Bigham conducted a  literature review that shows much of the hostility theory can be traced to nineteenth century liberal Protestantism.  The contention here is that the modern historians invented the early Christians hostility towards images.  In his assessment Bigham notes that the theory assumes the absence of images in first century Judaism and that this theory has been weakened by recent archaeological findings of images used in connection with Jewish religious life.

When the hostility theory was being developed, our knowledge of ancient Judaism was much more limited than it is today.  The artistic monuments we know today were all still underground.  It is easy to see why no one questioned the notion that Judaism was monolithically iconophobic, but throughout the 20th century, our accepted ideas about the attitudes and the practices of ancient Judaism have gone through a radical revision and this especially as a result of recent archaeological discoveries.  Once again, artistic monuments, this time Jewish ones, have challenged the advocates of the hostility theory to reconcile the supposed Jewish aniconia and iconophobia with the Jewish artistic monuments found in the archaeological digs (Bigham p. 6).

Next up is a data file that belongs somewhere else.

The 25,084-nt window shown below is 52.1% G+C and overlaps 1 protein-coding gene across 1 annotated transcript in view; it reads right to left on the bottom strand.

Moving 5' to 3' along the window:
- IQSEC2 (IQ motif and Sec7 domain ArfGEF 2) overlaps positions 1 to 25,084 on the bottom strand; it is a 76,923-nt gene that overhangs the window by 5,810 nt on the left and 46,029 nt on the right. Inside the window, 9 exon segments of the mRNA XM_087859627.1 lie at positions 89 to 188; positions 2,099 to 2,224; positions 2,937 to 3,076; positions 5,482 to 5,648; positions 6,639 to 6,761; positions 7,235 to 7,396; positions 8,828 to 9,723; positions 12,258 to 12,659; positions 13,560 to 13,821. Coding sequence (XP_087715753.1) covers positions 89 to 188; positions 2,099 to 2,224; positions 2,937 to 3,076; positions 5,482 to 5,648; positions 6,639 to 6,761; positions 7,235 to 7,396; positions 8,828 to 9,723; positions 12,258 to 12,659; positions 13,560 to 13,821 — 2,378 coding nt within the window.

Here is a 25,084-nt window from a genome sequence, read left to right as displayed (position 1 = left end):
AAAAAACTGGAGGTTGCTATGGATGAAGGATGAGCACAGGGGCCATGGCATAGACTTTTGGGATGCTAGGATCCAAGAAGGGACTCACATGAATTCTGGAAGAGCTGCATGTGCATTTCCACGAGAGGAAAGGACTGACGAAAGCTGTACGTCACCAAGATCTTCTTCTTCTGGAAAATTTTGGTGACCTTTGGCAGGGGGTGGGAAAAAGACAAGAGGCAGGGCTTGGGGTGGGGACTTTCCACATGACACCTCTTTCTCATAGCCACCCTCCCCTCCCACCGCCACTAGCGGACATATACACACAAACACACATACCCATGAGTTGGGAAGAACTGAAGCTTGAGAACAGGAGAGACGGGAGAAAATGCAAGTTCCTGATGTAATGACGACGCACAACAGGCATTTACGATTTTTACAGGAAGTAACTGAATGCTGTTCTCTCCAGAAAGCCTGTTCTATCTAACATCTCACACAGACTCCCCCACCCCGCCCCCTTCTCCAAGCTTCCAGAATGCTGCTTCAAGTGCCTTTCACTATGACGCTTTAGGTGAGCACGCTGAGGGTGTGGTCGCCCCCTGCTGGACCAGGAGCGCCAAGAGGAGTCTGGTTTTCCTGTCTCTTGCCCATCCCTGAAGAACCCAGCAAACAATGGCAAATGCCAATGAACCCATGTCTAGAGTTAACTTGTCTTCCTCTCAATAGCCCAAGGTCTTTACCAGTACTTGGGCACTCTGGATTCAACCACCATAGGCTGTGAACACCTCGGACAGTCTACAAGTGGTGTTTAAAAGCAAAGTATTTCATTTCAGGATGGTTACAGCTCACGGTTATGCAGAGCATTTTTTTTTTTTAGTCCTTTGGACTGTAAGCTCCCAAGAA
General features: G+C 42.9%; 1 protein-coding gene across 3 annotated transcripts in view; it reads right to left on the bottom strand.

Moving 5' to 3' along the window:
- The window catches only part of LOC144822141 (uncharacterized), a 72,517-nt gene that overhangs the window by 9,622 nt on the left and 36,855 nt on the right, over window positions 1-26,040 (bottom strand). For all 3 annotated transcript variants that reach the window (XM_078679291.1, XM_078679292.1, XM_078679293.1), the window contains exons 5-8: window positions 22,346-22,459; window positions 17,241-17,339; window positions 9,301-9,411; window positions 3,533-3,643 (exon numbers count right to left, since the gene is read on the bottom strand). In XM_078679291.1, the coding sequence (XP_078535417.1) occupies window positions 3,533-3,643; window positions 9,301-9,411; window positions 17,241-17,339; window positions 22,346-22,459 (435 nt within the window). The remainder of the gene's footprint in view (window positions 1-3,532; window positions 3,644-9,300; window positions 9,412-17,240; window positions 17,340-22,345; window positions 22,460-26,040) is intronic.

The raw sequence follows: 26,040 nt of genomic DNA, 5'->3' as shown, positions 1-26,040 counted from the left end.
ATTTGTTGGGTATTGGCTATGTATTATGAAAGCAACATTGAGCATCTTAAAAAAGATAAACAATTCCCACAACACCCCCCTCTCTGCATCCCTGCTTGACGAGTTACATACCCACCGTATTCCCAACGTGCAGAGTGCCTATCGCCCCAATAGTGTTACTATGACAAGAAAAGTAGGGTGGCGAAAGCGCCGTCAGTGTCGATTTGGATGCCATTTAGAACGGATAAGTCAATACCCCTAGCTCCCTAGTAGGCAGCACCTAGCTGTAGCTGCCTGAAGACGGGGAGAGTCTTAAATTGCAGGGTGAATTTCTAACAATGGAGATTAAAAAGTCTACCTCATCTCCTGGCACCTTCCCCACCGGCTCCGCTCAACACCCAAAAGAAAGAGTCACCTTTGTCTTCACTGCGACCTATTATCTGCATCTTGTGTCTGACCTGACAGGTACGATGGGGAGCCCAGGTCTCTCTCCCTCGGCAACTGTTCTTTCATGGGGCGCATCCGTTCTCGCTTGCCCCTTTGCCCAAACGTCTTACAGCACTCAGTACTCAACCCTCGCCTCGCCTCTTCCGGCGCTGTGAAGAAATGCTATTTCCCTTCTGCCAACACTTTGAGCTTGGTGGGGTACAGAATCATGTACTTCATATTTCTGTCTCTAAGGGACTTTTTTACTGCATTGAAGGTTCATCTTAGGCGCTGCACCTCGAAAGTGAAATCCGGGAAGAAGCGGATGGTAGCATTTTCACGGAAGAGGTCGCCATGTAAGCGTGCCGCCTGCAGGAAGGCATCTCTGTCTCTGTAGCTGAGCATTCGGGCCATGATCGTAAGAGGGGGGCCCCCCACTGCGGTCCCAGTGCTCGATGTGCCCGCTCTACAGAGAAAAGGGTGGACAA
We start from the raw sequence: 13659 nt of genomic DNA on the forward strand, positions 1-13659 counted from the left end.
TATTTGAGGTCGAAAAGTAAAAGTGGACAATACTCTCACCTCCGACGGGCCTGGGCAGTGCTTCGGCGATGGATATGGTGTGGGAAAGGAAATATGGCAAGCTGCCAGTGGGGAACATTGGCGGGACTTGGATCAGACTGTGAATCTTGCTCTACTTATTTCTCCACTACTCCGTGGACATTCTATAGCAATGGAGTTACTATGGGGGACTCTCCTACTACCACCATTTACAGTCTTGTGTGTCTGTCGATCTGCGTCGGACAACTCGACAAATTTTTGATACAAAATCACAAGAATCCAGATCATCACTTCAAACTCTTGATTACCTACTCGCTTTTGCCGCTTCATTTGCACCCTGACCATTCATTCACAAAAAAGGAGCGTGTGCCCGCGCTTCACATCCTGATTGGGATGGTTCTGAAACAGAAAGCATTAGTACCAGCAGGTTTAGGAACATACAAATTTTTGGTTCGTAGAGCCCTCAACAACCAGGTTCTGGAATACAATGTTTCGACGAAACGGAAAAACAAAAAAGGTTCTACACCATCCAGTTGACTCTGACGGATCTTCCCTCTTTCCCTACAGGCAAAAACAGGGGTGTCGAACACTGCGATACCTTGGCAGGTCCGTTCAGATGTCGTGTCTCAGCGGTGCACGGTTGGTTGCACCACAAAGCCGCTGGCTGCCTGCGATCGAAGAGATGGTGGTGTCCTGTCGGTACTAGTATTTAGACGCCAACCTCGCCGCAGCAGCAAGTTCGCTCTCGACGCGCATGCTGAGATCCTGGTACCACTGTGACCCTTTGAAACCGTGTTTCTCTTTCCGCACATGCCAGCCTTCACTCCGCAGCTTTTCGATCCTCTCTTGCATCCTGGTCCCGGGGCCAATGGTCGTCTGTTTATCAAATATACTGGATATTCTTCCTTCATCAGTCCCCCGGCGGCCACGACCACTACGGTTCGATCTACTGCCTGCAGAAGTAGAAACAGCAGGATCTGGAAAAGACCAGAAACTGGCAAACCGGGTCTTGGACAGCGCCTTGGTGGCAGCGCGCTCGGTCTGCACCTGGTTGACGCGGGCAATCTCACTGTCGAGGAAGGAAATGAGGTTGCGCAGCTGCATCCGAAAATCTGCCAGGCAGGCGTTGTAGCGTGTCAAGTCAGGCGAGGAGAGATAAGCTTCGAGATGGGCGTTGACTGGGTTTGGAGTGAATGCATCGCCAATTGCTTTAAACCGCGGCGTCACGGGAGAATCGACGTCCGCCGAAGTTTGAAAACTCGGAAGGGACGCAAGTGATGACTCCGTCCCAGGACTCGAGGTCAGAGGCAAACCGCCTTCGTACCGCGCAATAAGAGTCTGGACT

Bigham examines the recent archaeological finding in Chapter 2.  But issue before us here is the way the hostility theory is framed.  It is important to keep in mind that much of the recent Protestant opposition to icons has been influenced by nineteenth century Christian liberalism and is thus markedly different from the iconoclasm of the seventh and eighth centuries, and from the iconoclasm in Calvin’s Institutes.  By deconstructing modern Protestant iconoclasm Bigham has made a substantial contribution to Reformed-Orthodox dialogue.  His analysis enables us to become critically aware of the issues and assumptions that unite us and divide us.  All too often it has been the hidden assumptions that have derailed inter-faith dialogue.  This creates a window of opportunity for two different theological tradition to converse with each other with understanding and empathy.